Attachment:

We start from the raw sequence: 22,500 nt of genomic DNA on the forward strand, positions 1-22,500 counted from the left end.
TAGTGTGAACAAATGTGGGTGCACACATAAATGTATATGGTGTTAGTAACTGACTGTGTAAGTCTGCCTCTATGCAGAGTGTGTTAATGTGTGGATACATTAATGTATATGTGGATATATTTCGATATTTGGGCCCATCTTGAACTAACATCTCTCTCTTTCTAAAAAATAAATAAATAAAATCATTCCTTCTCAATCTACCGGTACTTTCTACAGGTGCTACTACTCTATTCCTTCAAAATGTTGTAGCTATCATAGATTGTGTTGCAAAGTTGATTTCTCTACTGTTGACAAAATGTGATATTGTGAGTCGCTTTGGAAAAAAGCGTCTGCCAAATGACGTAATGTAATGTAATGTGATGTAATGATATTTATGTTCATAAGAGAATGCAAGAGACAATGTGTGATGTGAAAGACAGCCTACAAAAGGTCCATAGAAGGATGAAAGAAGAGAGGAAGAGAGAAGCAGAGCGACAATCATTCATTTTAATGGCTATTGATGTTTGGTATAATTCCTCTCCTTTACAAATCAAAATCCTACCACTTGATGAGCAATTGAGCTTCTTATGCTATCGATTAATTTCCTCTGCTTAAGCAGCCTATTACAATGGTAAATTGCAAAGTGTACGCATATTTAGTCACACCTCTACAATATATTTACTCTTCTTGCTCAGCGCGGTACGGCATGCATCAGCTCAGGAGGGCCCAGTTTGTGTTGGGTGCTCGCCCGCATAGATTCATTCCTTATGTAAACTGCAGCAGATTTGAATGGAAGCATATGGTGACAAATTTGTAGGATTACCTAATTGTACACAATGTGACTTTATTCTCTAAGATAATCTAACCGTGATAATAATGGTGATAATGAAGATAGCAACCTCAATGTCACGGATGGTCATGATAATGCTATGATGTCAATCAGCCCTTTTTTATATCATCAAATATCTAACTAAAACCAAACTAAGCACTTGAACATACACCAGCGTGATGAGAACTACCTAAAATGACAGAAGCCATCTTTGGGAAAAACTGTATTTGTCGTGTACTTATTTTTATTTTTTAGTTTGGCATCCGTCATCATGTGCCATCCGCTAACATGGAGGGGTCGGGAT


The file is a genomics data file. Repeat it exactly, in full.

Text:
We start from the raw sequence: 22,500 nt of genomic DNA on the forward strand, positions 1-22,500 counted from the left end.
TAGTGTGAACAAATGTGGGTGCACACATAAATGTATATGGTGTTAGTAACTGACTGTGTAAGTCTGCCTCTATGCAGAGTGTGTTAATGTGTGGATACATTAATGTATATGTGGATATATTTCGATATTTGGGCCCATCTTGAACTAACATCTCTCTCTTTCTAAAAAATAAATAAATAAAATCATTCCTTCTCAATCTACCGGTACTTTCTACAGGTGCTACTACTCTATTCCTTCAAAATGTTGTAGCTATCATAGATTGTGTTGCAAAGTTGATTTCTCTACTGTTGACAAAATGTGATATTGTGAGTCGCTTTGGAAAAAAGCGTCTGCCAAATGACGTAATGTAATGTAATGTGATGTAATGATATTTATGTTCATAAGAGAATGCAAGAGACAATGTGTGATGTGAAAGACAGCCTACAAAAGGTCCATAGAAGGATGAAAGAAGAGAGGAAGAGAGAAGCAGAGCGACAATCATTCATTTTAATGGCTATTGATGTTTGGTATAATTCCTCTCCTTTACAAATCAAAATCCTACCACTTGATGAGCAATTGAGCTTCTTATGCTATCGATTAATTTCCTCTGCTTAAGCAGCCTATTACAATGGTAAATTGCAAAGTGTACGCATATTTAGTCACACCTCTACAATATATTTACTCTTCTTGCTCAGCGCGGTACGGCATGCATCAGCTCAGGAGGGCCCAGTTTGTGTTGGGTGCTCGCCCGCATAGATTCATTCCTTATGTAAACTGCAGCAGATTTGAATGGAAGCATATGGTGACAAATTTGTAGGATTACCTAATTGTACACAATGTGACTTTATTCTCTAAGATAATCTAACCGTGATAATAATGGTGATAATGAAGATAGCAACCTCAATGTCACGGATGGTCATGATAATGCTATGATGTCAATCAGCCCTTTTTTATATCATCAAATATCTAACTAAAACCAAACTAAGCACTTGAACATACACCAGCGTGATGAGAACTACCTAAAATGACAGAAGCCATCTTTGGGAAAAACTGTATTTGTCGTGTACTTATTTTTATTTTTTAGTTTGGCATCCGTCATCATGTGCCATCCGCTAACATGGAGGGGTCGGGAT